Any day now, she’ll wrap filming on The Handmaid’s Tale and head back to sunny California. “We did a huge road trip up here, so we’re going to try and get a road trip in there on the way back. It was lovely; we did it over 15 days and we went right up through Utah and Wyoming and Idaho and Montana and just did a bunch of the national parks along the way. And it was beautiful. It was like an
“I feel lucky. I know I came in at a pretty good time”
all-american journey.” Lumberjack shirt and all? “Well, you know, I did put a little fly in my hat like the fly fisherman do. A little souvenir for our travels,” she says, laughing.
When Strahovski gets home, she’ll eagerly await the world’s reaction to the second season and the evolution of her character Serena Joy, Commander Fred’s cold and ruthless wife who makes life miserable for the eponymous handmaid, Offred, played by Elisabeth Moss. “This material is so potent and politically relevant and it definitely will continue to be relevant on that scope with the new #Metoo movement and #Timesup – everything that’s coming out now. The show’s always had a strong theme of sisterhood and resistance, women banding together and forming a resistance, so it’s definitely going to continue to have that theme. For my character alone, there’s so much focus on motherhood this season and what that means,” she says. “It’s interesting for Serena to realise that her expectations of herself as a woman, or as a potential mother, are maybe different to the reality, and what she learns along the way with certain confrontations and challenges she’s faced with.”
Playing an infertile woman desperate to have a child in a society where they have become rarities – and to that end the vile means the handmaids are subjected to – hasn’t deterred Strahovski from the idea of motherhood. “It hasn’t put me off at all, because it’s definitely something I want for my future,” she reflects. “But it has made me wary of starting that process while I’m playing Serena, because I just always imagine if I have a child growing inside of me and here I am at work – screaming at people or throwing things around – how on earth is that going to affect something growing inside of me?”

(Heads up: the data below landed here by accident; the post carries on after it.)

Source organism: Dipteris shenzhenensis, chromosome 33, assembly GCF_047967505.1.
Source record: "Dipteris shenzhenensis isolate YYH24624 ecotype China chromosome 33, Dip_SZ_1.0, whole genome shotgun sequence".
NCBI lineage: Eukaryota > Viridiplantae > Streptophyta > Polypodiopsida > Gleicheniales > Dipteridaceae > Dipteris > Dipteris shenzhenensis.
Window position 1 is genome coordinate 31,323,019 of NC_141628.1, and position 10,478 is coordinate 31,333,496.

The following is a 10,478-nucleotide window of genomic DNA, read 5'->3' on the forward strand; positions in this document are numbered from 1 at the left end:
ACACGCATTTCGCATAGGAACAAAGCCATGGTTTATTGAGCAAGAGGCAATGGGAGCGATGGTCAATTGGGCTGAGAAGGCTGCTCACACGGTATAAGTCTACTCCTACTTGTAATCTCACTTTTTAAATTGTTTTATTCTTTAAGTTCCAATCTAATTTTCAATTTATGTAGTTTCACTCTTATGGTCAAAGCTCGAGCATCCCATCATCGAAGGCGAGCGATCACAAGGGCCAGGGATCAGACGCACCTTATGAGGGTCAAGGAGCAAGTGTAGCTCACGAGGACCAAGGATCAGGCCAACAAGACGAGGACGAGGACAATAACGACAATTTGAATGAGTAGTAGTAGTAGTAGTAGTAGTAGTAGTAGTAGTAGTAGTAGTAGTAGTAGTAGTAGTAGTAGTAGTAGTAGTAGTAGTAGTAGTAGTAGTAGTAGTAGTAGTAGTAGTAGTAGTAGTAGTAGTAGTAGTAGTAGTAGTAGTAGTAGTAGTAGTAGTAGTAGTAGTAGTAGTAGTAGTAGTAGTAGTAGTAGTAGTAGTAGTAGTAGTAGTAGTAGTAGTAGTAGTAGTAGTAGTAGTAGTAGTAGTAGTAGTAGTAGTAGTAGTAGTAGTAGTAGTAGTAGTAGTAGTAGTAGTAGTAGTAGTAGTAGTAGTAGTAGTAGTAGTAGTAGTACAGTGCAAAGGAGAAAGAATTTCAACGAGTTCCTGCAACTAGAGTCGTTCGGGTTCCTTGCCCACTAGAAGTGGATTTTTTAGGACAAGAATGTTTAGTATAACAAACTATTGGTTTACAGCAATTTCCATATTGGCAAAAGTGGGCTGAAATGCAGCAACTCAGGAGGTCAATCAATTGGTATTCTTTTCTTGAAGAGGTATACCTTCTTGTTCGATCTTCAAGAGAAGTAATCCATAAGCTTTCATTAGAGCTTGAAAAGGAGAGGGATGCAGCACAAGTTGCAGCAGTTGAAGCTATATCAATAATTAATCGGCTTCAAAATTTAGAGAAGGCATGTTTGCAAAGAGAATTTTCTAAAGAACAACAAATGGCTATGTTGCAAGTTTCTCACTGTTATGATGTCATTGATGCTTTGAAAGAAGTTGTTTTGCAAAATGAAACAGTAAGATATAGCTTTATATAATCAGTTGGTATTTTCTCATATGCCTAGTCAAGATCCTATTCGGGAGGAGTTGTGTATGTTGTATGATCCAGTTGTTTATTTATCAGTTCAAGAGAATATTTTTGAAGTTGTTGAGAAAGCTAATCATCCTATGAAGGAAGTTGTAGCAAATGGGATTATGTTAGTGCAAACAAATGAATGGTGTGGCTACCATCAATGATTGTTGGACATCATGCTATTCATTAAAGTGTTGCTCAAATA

Strahovski can’t reveal much more about what will transpire when the show returns, but admits she is just as addicted as the most rusted-on of fans. “I get a script in my inbox and if it’s two o’clock in the morning, I’ll just stay up and read it because I can’t wait. I think people are going to be surprised, because I’ve been surprised when I’ve been reading the script. I’m blown away with what they’ve come up with – how they’ve been pushing the boundaries and how well they’re writing for the characters.”
Even so, she knows that it’s in her best interests not to get too attached. “I feel so personally removed from the world we’re portraying; it’s very separate. I think I’d probably be a crazy person if I let that get to me on any level.” The Handmaid’s Tale airs 8.30pm, April 26, on SBS and SBS On Demand.
“Motherhood is definitely something I want for my future”
TIMELY ACT (clockwise from top left) Yvonne Strahovski with husband Tim Loden at last year’s Emmys, where The Handmaid’s Tale picked up five awards; the Autralian actor plays Serena Joy, a key character in the cult series; in 2012 she had a stint on...